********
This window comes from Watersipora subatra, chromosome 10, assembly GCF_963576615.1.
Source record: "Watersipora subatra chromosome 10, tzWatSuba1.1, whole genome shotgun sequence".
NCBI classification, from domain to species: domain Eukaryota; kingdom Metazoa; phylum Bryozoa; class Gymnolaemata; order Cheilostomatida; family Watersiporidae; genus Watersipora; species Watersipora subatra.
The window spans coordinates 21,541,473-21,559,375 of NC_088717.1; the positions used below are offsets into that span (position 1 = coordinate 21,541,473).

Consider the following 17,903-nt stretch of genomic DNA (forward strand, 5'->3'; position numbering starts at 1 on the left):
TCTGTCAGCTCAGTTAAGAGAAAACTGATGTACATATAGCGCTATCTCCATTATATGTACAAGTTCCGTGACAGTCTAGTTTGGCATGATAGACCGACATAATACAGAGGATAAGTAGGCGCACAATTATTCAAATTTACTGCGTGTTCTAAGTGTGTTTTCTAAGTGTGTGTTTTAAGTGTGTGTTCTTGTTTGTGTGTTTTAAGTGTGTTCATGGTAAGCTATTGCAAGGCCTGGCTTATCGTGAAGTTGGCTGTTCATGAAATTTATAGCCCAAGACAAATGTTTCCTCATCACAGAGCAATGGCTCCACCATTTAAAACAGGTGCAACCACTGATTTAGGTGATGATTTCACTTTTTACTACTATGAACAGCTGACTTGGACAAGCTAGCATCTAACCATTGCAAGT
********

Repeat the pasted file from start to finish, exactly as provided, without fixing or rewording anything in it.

This window comes from Watersipora subatra, chromosome 10, assembly GCF_963576615.1.
Source record: "Watersipora subatra chromosome 10, tzWatSuba1.1, whole genome shotgun sequence".
NCBI classification, from domain to species: domain Eukaryota; kingdom Metazoa; phylum Bryozoa; class Gymnolaemata; order Cheilostomatida; family Watersiporidae; genus Watersipora; species Watersipora subatra.
The window spans coordinates 21,541,473-21,559,375 of NC_088717.1; the positions used below are offsets into that span (position 1 = coordinate 21,541,473).

Consider the following 17,903-nt stretch of genomic DNA (forward strand, 5'->3'; position numbering starts at 1 on the left):
TCTGTCAGCTCAGTTAAGAGAAAACTGATGTACATATAGCGCTATCTCCATTATATGTACAAGTTCCGTGACAGTCTAGTTTGGCATGATAGACCGACATAATACAGAGGATAAGTAGGCGCACAATTATTCAAATTTACTGCGTGTTCTAAGTGTGTTTTCTAAGTGTGTGTTTTAAGTGTGTGTTCTTGTTTGTGTGTTTTAAGTGTGTTCATGGTAAGCTATTGCAAGGCCTGGCTTATCGTGAAGTTGGCTGTTCATGAAATTTATAGCCCAAGACAAATGTTTCCTCATCACAGAGCAATGGCTCCACCATTTAAAACAGGTGCAACCACTGATTTAGGTGATGATTTCACTTTTTACTACTATGAACAGCTGACTTGGACAAGCTAGCATCTAACCATTGCAAGT